Business

This week’s most important data point


Not so long ago, all anyone would talk about was sky-rocketing house prices.

After all, they made a lot of people feel very rich and very happy. It also made a lot of people feel hopeless, but nobody really worried about them.

Then it was Covid, and “Have you had it yet?” followed up by “How did you find it?”

Now it’s petrol prices. And how any trip to a supermarket costs at least $50. And house prices – again (but have you seen how much they’ve fallen?). And your KiwiSaver (same thing).

Throw in recession, Gib, worker shortages, war, inflation – and now our favourite conversation starter is how everything’s in crisis.

Little wonder, then, that consumer confidence plunged to a record low this week.

You may have missed it in amongst everything else but, on Tuesday, the latest Westpac McDermott Miller Consumer Confidence Index for the June quarter fell 13 points to 78.7: the lowest level recorded since the survey began in 1988.

That indicates far more New Zealanders are pessimistic about the economic environment than those who are optimistic.

“Household budgets are being squeezed in a way that they haven’t been for decades,” Westpac acting chief economist Michael Gordon said.

“The combination of rising mortgage rates and increases in living costs has already taken a large bite out of disposable incomes.

“And with interest rates set to rise even further, many households will find the pressure on their finances becoming more intense over the coming months.”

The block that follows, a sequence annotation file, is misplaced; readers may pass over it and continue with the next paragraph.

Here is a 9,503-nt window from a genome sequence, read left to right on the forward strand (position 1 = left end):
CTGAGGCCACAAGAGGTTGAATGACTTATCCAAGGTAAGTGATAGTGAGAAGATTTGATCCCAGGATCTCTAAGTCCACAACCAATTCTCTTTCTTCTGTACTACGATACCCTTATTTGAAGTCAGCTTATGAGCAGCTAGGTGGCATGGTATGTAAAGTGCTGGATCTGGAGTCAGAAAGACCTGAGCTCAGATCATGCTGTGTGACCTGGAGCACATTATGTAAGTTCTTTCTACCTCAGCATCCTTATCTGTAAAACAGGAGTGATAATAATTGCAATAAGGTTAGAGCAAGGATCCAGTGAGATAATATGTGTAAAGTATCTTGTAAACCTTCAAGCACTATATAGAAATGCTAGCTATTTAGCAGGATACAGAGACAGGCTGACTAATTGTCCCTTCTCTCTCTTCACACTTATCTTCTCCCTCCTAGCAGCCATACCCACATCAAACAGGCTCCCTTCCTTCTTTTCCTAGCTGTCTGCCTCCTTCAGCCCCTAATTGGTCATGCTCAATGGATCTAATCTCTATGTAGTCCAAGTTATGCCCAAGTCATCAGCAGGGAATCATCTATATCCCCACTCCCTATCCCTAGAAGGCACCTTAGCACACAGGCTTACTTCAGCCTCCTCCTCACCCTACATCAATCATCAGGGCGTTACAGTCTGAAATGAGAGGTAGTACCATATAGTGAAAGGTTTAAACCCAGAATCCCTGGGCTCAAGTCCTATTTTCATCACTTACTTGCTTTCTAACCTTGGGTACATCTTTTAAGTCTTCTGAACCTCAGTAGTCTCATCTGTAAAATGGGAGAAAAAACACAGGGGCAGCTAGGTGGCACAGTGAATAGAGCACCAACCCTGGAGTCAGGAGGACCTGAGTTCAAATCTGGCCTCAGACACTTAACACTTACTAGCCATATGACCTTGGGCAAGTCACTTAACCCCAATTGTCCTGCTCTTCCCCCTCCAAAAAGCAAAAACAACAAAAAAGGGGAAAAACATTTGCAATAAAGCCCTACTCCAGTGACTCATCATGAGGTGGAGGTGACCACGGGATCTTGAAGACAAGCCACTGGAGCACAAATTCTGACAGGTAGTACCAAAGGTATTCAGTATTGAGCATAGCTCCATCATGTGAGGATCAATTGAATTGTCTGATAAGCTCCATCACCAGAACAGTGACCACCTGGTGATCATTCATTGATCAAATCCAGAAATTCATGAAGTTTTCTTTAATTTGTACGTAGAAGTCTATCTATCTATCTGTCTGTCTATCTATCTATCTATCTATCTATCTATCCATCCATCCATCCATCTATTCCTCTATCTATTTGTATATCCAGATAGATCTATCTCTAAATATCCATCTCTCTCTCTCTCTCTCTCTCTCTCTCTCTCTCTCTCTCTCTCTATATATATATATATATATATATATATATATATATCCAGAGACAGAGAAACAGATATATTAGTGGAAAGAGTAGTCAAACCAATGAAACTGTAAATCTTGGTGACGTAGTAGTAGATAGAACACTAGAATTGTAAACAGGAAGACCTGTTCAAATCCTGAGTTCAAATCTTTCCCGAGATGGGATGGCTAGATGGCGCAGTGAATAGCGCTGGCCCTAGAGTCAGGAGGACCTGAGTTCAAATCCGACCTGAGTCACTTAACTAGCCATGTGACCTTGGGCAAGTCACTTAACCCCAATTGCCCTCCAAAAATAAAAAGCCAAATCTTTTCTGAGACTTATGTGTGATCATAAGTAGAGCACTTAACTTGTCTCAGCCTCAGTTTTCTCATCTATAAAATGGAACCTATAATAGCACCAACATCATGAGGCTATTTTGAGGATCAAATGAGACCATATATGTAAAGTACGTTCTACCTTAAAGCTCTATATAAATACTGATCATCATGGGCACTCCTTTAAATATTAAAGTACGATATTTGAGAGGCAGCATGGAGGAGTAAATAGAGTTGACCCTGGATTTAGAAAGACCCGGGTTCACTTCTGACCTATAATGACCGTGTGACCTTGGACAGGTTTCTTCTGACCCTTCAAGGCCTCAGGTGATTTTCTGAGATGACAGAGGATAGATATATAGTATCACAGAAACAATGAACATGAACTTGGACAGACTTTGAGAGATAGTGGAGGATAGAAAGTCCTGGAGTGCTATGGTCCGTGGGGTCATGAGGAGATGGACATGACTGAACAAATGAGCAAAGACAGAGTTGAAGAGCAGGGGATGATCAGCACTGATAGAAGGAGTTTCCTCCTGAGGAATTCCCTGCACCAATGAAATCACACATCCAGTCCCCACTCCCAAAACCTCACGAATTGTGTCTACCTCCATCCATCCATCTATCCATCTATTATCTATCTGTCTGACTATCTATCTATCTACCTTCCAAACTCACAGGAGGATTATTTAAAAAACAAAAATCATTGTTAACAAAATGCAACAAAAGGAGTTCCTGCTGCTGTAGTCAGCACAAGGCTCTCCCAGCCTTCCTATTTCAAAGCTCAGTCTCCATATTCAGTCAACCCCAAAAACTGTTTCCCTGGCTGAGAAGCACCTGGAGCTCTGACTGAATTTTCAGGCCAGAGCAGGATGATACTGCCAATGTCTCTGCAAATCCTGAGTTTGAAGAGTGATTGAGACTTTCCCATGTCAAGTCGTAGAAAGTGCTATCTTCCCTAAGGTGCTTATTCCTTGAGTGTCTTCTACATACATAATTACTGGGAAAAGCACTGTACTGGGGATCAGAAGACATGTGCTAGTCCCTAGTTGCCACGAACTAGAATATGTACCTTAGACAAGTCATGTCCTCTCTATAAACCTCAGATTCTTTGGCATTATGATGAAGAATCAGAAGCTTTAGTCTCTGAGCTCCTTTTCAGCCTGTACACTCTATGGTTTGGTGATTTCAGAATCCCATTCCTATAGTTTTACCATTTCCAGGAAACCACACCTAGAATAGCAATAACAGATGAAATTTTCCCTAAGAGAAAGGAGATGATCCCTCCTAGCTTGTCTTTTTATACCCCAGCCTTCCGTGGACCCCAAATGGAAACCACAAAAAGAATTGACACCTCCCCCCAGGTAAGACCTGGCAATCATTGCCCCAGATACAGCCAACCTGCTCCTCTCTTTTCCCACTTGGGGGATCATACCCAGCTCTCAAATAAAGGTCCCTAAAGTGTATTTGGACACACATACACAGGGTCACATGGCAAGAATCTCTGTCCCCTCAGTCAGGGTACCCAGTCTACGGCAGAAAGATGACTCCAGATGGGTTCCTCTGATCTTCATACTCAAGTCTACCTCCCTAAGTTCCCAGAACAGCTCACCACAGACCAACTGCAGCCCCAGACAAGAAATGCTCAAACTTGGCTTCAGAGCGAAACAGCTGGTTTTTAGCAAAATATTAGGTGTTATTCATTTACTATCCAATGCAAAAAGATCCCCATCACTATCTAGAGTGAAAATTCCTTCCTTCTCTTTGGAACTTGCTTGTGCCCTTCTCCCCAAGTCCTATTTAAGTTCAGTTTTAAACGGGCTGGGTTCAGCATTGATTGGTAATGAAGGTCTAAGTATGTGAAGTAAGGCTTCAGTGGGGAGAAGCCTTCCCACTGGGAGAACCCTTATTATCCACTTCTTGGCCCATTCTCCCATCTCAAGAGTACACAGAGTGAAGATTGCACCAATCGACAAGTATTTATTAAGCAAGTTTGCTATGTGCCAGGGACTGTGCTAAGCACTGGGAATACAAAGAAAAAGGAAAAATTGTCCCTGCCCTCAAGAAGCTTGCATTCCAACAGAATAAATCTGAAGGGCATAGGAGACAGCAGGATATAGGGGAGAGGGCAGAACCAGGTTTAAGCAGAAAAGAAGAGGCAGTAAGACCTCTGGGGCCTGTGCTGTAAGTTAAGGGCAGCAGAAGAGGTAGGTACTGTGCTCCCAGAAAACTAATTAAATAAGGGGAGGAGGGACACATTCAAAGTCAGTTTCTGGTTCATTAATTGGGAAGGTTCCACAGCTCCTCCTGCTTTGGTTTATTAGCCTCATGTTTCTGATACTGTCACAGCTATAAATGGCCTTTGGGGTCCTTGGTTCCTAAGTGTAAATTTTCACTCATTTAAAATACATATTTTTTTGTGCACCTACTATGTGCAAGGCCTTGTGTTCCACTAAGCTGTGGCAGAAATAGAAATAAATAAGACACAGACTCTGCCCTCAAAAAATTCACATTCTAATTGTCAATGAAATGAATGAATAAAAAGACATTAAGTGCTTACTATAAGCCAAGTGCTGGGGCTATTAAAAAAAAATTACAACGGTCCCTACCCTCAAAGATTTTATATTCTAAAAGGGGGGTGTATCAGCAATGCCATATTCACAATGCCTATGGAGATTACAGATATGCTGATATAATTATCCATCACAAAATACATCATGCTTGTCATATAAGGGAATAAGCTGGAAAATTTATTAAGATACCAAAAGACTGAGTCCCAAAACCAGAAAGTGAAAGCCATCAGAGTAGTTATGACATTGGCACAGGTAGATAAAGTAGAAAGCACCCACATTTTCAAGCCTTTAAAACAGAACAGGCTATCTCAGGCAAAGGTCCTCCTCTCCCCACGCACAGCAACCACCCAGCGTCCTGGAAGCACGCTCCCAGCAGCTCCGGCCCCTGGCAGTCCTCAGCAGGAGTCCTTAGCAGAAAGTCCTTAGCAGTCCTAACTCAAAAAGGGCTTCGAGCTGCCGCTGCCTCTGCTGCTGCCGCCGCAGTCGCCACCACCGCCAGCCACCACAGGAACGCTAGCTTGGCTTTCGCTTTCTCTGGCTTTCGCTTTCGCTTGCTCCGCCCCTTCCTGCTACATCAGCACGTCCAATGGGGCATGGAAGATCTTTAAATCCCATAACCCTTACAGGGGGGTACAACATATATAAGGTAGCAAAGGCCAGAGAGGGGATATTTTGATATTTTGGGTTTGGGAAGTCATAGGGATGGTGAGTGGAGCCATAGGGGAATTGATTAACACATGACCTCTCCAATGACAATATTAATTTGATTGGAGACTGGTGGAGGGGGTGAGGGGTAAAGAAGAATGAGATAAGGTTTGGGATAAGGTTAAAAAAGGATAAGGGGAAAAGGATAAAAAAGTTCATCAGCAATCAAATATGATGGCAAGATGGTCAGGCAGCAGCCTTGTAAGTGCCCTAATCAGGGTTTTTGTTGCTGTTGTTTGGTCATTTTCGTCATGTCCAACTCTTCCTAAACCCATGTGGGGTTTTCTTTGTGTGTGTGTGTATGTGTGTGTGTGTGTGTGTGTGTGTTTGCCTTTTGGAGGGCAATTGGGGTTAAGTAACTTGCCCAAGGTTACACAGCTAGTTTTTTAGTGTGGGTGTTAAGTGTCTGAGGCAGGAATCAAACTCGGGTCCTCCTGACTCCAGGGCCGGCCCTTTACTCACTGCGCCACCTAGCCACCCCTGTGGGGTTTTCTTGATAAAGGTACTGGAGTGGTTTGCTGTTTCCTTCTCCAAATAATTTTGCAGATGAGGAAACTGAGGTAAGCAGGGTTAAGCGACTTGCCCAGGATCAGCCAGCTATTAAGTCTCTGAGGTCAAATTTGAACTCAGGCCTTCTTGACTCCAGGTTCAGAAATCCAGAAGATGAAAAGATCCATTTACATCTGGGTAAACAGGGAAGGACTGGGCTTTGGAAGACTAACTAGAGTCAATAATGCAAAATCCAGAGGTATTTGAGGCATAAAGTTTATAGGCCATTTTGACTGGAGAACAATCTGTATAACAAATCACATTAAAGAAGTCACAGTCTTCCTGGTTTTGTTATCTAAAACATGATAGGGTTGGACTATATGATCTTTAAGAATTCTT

It makes for grim reading. 

Finance Minister Grant Robertson.

Tightened purse strings

The detail of the survey was not much better.

“Put your credit card back in your wallet” and “Misery loves company” were just some of the cheery topics covered.

“With growing pessimism about the economic landscape and mounting concerns about their personal finances, households are keeping an increasingly close eye on their purse strings,” it said.

“In fact, the number of households who think it’s a good time to make a major purchase has collapsed, dropping to the lowest level on record.

“At the same time, households have reported that they have scaled back their spending on leisure activities (such as dining out) even as health restrictions have been gradually wound back.”

Finance Minister Grant Robertson, talking to NBR this week, put on a brave face, saying he was confident the economy could weather the storm.

There’s low unemployment after all, and it’s a great time to ask your boss for a pay rise, we keep being told (go on, try it). 

But a handful of keen political junkies have told your NBR co-editors this week the latest consumer confidence index will have sent a shudder down the Government’s spine.

Both Helen Clark and John Key are said to have been keen observers of the metric, closely following right track/wrong track polling: if people feel happy and confident, they’re less likely to vote you out.

It’s one data point and a poll of 1500-odd people, but it’s also backed by 30 years of surveys and comes just as GDP fell 0.2%.

The problem now is how much of a self-fulfilling prophecy general pessimism proves to be, and whether the lack of confidence plunges us towards a recession quicker than some expect.

The Government needs to find answers, fast. Because for now, ‘how bad everything is’ is all anyone is talking about.



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